Default what is the mesh output format pointwise?
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what is the units of SU2 export type file from pointwise? I mean the grid file is in m or cm ........? or non-dimesional
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Old   February 2, 2016, 09:59
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Pointwise will export the mesh using the dimensional units you choose to work in. For example, if I opt to work with inches, then I would scale my geometry definition to match the model's size as it would be represented in inches. Then I can proceed to mesh the geometry, and the distances, spacings, etc. that Pointwise reports and exports will correspond to inches; and thus, inches becomes the units of my grid. You can do the same for whichever units you prefer, or work in a dimensionless environment altogether.
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Old   February 3, 2016, 00:07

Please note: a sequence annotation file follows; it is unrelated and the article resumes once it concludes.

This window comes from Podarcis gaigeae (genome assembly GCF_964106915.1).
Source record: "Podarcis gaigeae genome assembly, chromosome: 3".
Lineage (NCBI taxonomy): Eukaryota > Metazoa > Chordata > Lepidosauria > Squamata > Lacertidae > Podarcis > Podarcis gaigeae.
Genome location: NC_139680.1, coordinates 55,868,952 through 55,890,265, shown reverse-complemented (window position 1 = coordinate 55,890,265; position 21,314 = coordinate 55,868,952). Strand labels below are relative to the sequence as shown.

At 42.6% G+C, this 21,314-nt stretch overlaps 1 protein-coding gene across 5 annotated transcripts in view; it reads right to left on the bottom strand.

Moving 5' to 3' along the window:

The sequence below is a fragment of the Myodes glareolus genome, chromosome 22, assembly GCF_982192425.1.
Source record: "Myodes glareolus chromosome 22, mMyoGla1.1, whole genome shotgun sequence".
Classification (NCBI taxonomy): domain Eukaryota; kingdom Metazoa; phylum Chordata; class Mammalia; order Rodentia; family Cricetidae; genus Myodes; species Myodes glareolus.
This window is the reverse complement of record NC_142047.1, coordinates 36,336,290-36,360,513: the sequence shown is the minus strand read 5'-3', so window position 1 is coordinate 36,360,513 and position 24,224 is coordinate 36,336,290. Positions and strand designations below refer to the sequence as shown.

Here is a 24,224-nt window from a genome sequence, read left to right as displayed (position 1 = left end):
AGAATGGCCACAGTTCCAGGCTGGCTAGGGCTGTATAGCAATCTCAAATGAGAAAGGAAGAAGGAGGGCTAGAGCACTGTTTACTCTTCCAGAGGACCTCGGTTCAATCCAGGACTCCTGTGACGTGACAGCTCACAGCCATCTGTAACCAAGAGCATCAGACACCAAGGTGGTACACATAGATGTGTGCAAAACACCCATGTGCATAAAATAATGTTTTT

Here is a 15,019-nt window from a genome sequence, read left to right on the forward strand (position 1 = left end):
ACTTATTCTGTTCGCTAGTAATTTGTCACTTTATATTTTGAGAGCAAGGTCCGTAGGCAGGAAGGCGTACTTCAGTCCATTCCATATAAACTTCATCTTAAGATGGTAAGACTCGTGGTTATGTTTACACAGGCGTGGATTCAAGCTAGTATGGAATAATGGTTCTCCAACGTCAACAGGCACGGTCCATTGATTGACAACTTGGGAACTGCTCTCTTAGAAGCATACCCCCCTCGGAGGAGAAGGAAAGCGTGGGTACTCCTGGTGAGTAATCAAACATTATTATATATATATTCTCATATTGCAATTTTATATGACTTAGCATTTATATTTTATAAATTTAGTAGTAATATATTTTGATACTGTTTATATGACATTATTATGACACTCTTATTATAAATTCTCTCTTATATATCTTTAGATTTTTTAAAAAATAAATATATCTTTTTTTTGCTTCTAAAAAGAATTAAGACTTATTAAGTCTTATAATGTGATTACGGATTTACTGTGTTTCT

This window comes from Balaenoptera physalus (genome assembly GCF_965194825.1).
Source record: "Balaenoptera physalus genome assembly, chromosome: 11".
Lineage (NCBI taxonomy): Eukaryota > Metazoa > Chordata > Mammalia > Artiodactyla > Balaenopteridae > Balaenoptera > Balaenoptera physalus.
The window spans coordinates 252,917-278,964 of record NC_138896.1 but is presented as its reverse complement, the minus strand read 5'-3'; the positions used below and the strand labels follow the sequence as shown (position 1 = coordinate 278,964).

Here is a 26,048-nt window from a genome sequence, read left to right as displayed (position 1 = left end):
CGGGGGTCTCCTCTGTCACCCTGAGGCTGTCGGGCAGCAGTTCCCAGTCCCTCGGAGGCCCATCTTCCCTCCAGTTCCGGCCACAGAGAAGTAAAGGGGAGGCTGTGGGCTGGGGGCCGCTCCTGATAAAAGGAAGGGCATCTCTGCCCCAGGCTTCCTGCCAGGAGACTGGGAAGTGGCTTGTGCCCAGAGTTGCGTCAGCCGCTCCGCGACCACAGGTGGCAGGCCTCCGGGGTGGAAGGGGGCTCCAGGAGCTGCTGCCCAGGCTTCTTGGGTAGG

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Quote:
Originally Posted by RcktMan77 View Post
Pointwise will export the mesh using the dimensional units you choose to work in. For example, if I opt to work with inches, then I would scale my geometry definition to match the model's size as it would be represented in inches. Then I can proceed to mesh the geometry, and the distances, spacings, etc. that Pointwise reports and exports will correspond to inches; and thus, inches becomes the units of my grid. You can do the same for whichever units you prefer, or work in a dimensionless environment altogether.
Suppose if I want grid size in mm. So how much scaling is to be done. Can you help?
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Old   February 3, 2016, 10:28
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Well, you first need to know what dimensions were used when creating the geometry definition (CAD) file that you imported into Pointwise. Once you determine which dimensions were used, then it is straightforward to select the appropriate scaling factors to scale the analysis model from the units it was created into something in millimeters. You can determine the extent of the geometry by selecting Properties from the File menu after importing your CAD into Pointwise. From the table in the Properties panel you can ascertain the size of your model, and what units it was created in.